She also discusses how her office is helping to expedite payments to grant recipients working to extend broadband service in unserved areas; identifying opportunities for investment in telehealth; and pushing the state’s ISPs to share accurate coverage data on unserved households.
One of the more interesting initiatives they discuss is how Libraries Without Borders has been training librarians and non-profits in establishing pop-up libraries at laundromats across the country where people without access to the Internet or computers can get information, refurbished computers, and Wi-Fi access.
How to Fix the Internet
The other limited podcast series that we recommend tuning into is the Electronic Frontier Foundation’s (EFF) “How To Fix the Internet,” which “examines potential solutions to six ills facing the modern digital landscape.” Over the course of 6 episodes, hosts Cindy Cohn, EFF’s Executive Director, and Danny O’Brien, EFF’s Director of Strategy explore “how current tech policy isn’t working well for users and invite experts to join (them) in imagining a better future. ‘How to Fix the Internet’ digs into the gritty technical details and the case law surrounding these digital rights topics, while charting a course toward how we can better defend the rights of users.”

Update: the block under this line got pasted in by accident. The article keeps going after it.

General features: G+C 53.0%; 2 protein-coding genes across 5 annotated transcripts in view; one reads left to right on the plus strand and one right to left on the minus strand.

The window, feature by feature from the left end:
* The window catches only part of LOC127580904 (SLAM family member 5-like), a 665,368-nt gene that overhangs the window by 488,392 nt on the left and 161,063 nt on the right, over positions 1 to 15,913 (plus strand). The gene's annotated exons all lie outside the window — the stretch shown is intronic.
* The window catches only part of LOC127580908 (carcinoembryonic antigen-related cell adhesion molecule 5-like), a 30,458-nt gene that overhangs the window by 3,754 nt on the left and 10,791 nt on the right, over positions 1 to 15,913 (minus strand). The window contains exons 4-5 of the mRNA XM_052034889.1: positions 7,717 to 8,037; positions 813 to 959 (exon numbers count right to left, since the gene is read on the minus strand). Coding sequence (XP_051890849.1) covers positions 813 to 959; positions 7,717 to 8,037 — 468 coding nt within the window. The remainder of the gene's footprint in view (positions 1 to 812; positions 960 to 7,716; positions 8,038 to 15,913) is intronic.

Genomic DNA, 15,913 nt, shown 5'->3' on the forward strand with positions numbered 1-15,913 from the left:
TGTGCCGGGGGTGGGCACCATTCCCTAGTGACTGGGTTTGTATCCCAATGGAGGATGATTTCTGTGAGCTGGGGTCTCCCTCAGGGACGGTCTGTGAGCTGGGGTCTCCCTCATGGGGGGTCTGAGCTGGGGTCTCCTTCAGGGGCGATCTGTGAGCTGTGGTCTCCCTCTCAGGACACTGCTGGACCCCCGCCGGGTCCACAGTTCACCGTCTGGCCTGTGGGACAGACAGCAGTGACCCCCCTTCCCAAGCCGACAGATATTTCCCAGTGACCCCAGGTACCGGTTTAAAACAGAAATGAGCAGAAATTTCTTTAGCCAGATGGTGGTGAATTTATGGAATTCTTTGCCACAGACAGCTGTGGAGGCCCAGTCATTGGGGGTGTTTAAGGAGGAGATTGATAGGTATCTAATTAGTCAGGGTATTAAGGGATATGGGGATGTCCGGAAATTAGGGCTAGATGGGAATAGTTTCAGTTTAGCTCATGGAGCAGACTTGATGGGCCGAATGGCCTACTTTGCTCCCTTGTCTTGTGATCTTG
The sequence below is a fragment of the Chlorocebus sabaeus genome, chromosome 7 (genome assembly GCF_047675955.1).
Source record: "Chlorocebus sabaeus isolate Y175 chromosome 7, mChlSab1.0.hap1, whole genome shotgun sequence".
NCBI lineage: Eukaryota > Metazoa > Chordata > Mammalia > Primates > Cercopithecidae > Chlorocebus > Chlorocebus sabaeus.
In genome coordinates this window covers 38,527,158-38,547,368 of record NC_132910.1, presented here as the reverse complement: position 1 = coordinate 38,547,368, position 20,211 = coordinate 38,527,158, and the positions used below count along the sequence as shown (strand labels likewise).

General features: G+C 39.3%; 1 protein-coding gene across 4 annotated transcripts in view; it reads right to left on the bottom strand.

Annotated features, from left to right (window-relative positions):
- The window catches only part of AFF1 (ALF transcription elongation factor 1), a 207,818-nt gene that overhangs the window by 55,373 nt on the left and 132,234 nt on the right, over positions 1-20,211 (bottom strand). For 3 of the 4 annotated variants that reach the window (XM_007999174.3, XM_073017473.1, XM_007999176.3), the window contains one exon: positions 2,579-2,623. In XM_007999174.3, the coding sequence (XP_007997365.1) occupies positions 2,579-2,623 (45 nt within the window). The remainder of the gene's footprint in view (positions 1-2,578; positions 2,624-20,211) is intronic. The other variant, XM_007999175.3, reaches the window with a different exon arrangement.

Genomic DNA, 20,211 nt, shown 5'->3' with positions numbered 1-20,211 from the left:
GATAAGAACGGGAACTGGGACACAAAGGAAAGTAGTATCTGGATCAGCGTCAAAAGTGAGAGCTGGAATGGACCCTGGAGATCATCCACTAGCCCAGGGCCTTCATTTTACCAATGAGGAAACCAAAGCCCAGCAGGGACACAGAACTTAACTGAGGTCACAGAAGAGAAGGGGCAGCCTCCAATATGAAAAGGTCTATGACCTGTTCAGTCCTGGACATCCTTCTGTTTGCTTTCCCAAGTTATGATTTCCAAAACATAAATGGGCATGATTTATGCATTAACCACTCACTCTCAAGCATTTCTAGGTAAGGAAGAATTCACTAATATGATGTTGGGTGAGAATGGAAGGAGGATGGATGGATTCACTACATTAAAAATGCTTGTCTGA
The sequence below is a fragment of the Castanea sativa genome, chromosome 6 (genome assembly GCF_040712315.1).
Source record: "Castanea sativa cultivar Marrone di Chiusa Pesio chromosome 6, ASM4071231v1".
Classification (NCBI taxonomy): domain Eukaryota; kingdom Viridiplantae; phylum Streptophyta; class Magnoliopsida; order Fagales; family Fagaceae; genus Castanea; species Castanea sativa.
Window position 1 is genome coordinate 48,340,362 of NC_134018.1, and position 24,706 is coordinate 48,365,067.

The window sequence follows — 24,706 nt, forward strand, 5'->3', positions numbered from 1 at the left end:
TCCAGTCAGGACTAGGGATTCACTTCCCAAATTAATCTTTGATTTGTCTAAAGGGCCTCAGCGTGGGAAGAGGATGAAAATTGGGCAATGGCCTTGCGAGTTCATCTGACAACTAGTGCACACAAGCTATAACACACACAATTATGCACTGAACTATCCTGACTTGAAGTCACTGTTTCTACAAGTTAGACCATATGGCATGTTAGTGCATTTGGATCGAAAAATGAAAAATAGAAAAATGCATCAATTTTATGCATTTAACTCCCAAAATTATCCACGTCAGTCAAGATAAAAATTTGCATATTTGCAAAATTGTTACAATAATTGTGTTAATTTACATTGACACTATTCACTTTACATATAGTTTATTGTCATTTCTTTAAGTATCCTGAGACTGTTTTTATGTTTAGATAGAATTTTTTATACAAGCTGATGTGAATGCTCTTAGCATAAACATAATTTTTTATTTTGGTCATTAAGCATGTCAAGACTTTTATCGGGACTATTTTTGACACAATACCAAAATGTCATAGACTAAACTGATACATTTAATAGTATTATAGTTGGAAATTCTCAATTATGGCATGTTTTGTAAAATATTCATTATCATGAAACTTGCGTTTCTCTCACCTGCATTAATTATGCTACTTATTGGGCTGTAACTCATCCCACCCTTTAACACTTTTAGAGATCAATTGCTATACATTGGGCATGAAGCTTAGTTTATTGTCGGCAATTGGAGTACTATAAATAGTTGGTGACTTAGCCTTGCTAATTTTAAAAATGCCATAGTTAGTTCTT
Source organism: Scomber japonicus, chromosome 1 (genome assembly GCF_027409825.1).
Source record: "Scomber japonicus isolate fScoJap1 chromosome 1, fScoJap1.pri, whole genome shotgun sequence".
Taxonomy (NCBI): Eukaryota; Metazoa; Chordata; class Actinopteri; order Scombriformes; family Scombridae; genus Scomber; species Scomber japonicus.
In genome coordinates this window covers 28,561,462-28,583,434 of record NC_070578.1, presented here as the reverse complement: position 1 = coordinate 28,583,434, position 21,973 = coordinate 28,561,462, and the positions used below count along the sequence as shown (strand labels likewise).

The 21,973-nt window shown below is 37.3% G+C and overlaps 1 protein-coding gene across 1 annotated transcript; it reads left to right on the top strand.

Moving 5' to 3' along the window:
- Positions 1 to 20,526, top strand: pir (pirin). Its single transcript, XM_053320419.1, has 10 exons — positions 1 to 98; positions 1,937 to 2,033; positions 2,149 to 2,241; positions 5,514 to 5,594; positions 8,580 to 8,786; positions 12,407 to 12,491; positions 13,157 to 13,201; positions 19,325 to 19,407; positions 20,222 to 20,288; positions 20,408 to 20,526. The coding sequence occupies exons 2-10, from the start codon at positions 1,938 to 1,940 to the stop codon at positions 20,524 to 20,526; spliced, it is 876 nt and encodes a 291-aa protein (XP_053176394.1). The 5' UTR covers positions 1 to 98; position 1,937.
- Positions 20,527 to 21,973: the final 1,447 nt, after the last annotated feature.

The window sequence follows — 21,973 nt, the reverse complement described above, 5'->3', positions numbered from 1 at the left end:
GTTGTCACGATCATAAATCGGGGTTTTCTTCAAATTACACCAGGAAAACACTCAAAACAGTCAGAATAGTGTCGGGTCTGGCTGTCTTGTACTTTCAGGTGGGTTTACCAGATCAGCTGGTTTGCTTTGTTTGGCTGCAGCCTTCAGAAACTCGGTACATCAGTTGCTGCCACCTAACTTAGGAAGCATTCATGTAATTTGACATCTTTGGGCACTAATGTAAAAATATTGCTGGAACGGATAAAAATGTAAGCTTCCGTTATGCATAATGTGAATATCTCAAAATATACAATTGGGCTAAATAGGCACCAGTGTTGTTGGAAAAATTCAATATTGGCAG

Two of the six episodes are available now with four more to come. While Cohn and O’Brien do dive into “the gritty technical details” with their guests, the discussion is accessible to listeners without a technical background.
The inaugural episode – “The Secret Court Approving Secret Surveillance” – explores problems and concerns with the Foreign Intelligence Surveillance Court (FISA) with the help of Julian Sanchez, a specialist in surveillance legal policy for the Cato Institute, a libertarian think tank established in part by the Koch brothers. The episode covered how the FISA Court impacts digital privacy; the make-up of the court and how its judges are chosen; and how the court has gone from approving individual surveillance orders to signing off on broad surveillance programs.